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on May 21, 2000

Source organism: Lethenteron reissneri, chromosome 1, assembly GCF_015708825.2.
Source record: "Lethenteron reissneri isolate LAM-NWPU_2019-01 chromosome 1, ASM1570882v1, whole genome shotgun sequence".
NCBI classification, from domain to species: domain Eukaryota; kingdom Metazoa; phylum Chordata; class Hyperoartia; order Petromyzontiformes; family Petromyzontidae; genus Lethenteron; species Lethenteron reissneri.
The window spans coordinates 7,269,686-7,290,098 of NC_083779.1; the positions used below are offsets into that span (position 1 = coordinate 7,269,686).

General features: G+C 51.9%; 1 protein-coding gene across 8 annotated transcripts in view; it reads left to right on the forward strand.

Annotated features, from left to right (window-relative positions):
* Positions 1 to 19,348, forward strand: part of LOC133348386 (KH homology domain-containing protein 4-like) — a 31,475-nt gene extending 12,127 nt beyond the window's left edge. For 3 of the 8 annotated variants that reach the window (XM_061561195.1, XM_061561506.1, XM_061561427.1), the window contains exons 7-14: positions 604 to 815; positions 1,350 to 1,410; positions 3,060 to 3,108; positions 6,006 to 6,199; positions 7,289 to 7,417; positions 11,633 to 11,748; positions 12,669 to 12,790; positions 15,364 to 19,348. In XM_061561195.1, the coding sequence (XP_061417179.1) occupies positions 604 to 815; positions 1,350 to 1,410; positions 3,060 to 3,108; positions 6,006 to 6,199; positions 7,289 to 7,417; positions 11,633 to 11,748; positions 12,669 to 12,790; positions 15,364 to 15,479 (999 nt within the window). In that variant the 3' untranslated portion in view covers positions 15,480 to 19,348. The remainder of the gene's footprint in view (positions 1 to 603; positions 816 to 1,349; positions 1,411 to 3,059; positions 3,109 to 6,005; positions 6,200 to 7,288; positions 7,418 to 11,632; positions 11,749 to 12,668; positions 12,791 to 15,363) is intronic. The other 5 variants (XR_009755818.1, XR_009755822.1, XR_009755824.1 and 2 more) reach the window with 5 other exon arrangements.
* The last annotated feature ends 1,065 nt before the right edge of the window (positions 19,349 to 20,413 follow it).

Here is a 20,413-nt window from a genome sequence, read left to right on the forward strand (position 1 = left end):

This extraordinary and unique book opens in 1930s Moscow during the darkest period of Stalin's repressive reign. Near Patriarch Ponds, two writers sit on a bench engaged in a discussion regarding the nature of Jesus. True to their times, both writers devoutly discount his existence. As their discourse continues, they are joined by a third man, a well-dressed stranger who claims not only to believe in the existence of the historical Jesus, but to have actually been present at Jesus's trial and crucifixion. Unbeknownst to the two writers, this stranger is none other than Satan, himself, who is now calling himself Woland. The next chapter takes us to Yershalaim (Jerusalem) and Pontius Pilate's interrogation of Yeshua Ha-Nozri (Jesus). Much to Pilate's dismay, Yeshua freely admits to all of the charges brought against him. Pilate, although finding himself captivated by Yeshua and desiring to free him, has no choice but to order his execution instead. Yeshua is sentenced to death and crucified and Pilate grows more and more disturbed. Back in Moscow, things have taken a bizarre turn. When Woland's prediction of the death of the writer Berlioz turns out to be true, another writer, Ivan the Homeless is unceremoniously carted off to an asylum and the esteemed Dr. Stravinsky. As heads roll and people are driven mad, Ivan meets his neighbor in the asylum, one known only as The Master. The Master, also a writer, has been working on a novel centering on Pontius Pilate and the story, not coincidentally, is more than similar to Woland's eyewitness version. Ivan also learns of The Master's love for the beautiful Margarita with whom he shared both an apartment and an affair until the rejection of his novel drove him insane. Margarita, meanwhile, is living in a loveless marriage and spends her days pining away for her lost Master, knowing nothing of his whereabouts. The story then moves back to Yershalaim and Pilate's struggle to come to terms with the death of Yeshua. He is visited by Matthew Levi and subsequently orders the death of Judas of Kiriath (Judas Iscariot) for his betryal of Yeshua. Moving back to Moscow again, we learn the reason for Woland's visit. He wants to give a Grand Ball and is in search of a hostess--a hostess named Margarita. Margarita instantly agrees and the Grand Ball proceeds, apparently lasting for hours and hours with the guests having been chosen from among the most sinful and corrupt of all the deceased. With the dawning of the new day, Woland, who is pleased with Margarita's performance, tells her he will grant her her fondest wish. Of course, that wish is to be reunited with The Master. How this request is accomplished is one of the most extremely inventive passages in all of literature and involves not only Woland, but his wily accomplices (Azazello and Behemoth), Matthew Levi and Pilate, himself. Suffice it to say, all turns out well for all intended and The Master and Margarita eventually come to reside together for all time. In The Master and Margarita, Bulgakov has created, not only a technical masterpiece of flawless writing, but also one of immense creativity, making use of innuendo, iconography, metaphor and satire. This is a multi-layed book, encompassing many themes, drawn with a painstaking commitment to detail. Although, at first glance, the two concurrently running stories seem to bear no relation to each other, a closer examination shows us just how creative Bulgalov was and how great was his genius. As the story of Yeshua and The Master are occurring nearly two thousand years apart, it would seem, on the surface, impossible to link them. Bulgakov, however, forgets this span of years and tells the story by the day and the hour instead. As the Easter weekend unfolds, so do his stories, just as though they were occurring each at the same time but in different locations. Bulgakov did not intend for the story of Yeshua to be of historical significance. Instead, it is used as a device to further the satire of Stalinist Russia. For it is within the social and political issues of Stalinist Russia that the true basis of this work is grounded. Banned until the 1960s (and then embraced) the story of The Master is a veiled belief of Bulgakov's in the importance of his own work. However, one does not need a knowledge of Russia or Russian politics to enjoy this extraordinary book. It is an entertaining read in its own right. If one understands the subtext, it is all the more enjoyable. The Master and Margarita represents one of the greatest literary works of the twentieth century and one that has certainly never been equalled. Anyone who is serious about literature absolutely cannot afford to pass this up.